MIAMI -- Lance Stephenson's recent production hints he is due a major payday as the shooting guard hits the free-agent market this summer.
But after the Indiana Pacers' ouster in the East finals, his teammates had mixed reactions about his future in the wake of a number of Stephenson-fueled controversies.
Paul George, who, like Stephenson, was drafted by the Pacers in 2010 and helped build the team into a contender in the East, was ambivalent when asked if Stephenson would be back.
"I don't know. That's for Larry [Bird], Kevin Pritchard, for them to decide," George said of the Pacers' president of basketball operations and their general manager.
George later tempered his reaction, saying he and Stephenson "came into this league together. It would be great for us to continue our journey together."
But his pause before answering was revealing.
Stephenson, who capped his eventful series against the Miami Heat with a flagrant foul and several minor skirmishes with LeBron James, became an unrestricted free agent after the 117-92 Game 6 loss, finishing a four-year, $3.3 million deal he signed as a second-round draft pick.
His erratic play and decision-making, plus some controversial moves during the playoffs, left some to question how the Pacers would handle whether they'll bring him back.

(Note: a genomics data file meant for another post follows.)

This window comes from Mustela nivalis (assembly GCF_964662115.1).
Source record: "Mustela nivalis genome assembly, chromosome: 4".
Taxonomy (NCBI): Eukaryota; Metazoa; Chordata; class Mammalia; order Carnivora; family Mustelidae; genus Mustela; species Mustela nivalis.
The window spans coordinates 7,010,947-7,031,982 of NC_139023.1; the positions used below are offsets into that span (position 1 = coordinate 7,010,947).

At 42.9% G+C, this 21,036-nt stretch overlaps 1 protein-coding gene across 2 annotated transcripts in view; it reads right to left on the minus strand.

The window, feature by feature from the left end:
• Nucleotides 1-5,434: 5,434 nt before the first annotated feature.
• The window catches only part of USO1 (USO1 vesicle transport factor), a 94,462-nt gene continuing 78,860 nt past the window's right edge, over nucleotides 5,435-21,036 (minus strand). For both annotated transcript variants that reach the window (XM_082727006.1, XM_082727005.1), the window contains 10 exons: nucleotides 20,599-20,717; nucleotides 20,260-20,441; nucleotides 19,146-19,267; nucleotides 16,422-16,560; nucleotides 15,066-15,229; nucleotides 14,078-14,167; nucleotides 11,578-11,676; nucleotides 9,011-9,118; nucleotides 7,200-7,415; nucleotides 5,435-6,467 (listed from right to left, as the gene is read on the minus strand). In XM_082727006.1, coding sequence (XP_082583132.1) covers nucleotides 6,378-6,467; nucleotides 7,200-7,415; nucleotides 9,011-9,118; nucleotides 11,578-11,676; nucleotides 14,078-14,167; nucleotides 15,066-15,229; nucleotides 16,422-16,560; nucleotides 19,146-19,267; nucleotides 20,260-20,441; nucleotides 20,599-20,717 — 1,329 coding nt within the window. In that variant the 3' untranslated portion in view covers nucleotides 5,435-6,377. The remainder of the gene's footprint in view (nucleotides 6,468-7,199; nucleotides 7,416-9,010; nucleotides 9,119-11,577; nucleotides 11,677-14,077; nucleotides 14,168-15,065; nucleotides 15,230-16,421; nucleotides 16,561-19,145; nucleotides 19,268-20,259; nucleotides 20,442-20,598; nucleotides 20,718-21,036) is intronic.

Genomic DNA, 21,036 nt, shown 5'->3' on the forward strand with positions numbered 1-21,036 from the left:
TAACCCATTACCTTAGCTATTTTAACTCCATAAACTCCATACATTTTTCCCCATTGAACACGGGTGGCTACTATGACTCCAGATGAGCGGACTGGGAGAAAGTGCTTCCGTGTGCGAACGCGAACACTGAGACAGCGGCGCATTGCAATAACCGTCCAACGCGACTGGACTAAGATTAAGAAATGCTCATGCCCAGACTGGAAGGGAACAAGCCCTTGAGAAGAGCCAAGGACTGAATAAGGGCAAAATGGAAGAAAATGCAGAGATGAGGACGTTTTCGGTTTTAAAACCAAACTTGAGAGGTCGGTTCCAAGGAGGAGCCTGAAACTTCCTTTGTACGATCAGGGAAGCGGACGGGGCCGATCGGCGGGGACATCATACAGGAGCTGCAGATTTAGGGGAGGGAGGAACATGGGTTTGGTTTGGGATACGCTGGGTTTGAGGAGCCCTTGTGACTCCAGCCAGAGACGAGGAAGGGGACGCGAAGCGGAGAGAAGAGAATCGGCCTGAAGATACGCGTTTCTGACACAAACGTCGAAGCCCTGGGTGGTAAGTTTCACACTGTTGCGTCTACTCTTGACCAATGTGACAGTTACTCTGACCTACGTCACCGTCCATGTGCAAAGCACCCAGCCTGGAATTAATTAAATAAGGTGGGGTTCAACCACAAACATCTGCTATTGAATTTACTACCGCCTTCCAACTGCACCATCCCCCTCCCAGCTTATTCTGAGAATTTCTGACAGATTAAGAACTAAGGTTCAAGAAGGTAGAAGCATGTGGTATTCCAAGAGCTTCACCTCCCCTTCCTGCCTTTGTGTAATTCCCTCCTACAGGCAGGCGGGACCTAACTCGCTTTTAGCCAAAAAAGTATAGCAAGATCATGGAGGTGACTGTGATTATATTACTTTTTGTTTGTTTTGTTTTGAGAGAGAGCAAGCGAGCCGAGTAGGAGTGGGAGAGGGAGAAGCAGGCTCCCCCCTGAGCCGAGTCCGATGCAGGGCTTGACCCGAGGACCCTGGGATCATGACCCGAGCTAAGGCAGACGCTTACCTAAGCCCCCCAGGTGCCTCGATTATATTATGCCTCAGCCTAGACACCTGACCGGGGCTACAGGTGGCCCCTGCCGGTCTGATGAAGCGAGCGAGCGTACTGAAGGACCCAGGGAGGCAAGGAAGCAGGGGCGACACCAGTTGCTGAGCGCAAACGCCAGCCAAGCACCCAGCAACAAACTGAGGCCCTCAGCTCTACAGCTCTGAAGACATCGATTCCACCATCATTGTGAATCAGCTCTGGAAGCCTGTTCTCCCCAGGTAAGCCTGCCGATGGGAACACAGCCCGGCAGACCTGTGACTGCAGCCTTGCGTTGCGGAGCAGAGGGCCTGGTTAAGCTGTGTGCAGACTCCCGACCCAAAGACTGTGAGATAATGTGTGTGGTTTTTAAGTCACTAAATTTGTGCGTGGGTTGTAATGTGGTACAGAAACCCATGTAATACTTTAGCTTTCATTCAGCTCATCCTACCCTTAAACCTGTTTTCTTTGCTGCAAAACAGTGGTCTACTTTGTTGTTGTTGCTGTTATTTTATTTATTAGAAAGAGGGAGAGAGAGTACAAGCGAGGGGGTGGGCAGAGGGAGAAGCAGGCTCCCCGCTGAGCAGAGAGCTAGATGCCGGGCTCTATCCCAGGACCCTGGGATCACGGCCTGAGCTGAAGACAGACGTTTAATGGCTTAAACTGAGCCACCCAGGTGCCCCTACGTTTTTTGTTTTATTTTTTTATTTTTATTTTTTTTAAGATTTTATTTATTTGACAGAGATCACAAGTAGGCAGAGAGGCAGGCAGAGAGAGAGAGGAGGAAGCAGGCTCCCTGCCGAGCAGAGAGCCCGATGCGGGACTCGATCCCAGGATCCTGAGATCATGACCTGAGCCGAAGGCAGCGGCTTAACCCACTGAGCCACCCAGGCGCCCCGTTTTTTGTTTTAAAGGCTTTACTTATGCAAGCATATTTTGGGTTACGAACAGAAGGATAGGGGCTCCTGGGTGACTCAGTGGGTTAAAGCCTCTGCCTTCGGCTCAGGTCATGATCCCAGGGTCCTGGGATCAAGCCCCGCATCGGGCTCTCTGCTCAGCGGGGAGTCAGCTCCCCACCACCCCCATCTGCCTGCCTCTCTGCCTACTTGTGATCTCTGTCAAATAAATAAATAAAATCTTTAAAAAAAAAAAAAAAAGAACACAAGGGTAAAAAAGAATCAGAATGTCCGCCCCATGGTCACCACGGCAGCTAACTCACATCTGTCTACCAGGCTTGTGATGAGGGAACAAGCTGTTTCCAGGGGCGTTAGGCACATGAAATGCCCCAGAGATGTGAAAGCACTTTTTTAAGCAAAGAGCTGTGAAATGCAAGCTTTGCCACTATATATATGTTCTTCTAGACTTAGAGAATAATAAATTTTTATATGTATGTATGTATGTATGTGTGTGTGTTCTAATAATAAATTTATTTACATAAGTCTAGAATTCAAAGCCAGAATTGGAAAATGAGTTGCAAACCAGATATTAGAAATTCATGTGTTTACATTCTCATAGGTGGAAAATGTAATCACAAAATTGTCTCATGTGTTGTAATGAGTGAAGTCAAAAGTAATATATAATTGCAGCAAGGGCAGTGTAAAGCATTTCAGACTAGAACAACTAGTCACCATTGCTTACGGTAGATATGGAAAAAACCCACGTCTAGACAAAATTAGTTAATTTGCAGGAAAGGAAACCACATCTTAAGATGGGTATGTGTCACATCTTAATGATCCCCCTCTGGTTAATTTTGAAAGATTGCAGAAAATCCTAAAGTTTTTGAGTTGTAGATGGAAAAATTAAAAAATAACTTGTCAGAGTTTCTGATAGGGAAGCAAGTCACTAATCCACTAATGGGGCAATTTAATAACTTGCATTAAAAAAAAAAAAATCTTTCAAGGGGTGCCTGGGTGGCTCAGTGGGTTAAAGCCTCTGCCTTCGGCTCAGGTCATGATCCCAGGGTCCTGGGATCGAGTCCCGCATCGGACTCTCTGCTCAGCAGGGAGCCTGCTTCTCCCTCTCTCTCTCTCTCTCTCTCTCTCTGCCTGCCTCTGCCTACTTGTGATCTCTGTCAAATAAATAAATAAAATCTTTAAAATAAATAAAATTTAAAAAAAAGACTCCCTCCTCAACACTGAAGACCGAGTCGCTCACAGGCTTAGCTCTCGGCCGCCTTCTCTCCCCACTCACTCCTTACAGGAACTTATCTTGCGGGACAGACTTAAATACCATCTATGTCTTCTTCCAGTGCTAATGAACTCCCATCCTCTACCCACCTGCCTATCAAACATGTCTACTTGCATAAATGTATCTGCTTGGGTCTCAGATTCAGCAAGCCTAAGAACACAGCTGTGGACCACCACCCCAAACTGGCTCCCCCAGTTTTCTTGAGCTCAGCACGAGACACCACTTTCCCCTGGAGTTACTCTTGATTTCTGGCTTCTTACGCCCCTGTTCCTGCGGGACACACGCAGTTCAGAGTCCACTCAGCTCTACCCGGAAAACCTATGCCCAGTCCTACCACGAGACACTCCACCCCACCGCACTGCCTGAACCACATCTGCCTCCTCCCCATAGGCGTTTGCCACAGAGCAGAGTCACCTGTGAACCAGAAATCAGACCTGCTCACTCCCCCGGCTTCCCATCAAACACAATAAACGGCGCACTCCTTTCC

Stephenson frequently grated on his teammates during the season and was a constant distraction in the series with the Heat despite numerous attempts from teammates, coaches and executives to get him under control.
Other Pacers leaders called for Stephenson to be re-signed.
"I think his future is with us," David West said. "He's a huge part of the progress that we made. He's a great young talent, and he fits with this group. Hopefully, we get him back."
Depending on what the Pacers do with Luis Scola, who has a nonguaranteed $4.8 million deal for next season, the team will have approximately $8 million to $12 million to use to sign players before reaching the luxury-tax threshold that Bird has said they will not cross.
However, the Pacers will not have cap space to sign a comparable replacement for Stephenson if he goes elsewhere, a factor that could play heavily into the team's decision. Bird has also been an ardent supporter of Stephenson since he made the decision to draft him.
When asked if he thought he cost himself money with the way in behaved in the series, Stephenson said he had no regrets.
"I love it in Indiana, but right now, it's not the right time to talk about [free agency]," Stephenson said. "I don't think I act any way; I'm just very competitive. I don't ever back down to anyone. I know some of the stuff looks bad, but that's just my way of playing hard."
As for James, he called Stephenson's actions over the past several games "uncalled for." They included blowing in James' ear in Game 5 and a moment when he tried to annoy James by touching his face during a dead ball in Game 6.
At the conclusion of the game, though, James embraced Stephenson and whispered in his ear.
"He told me to keep working hard," Stephenson said. "And that I have the talent."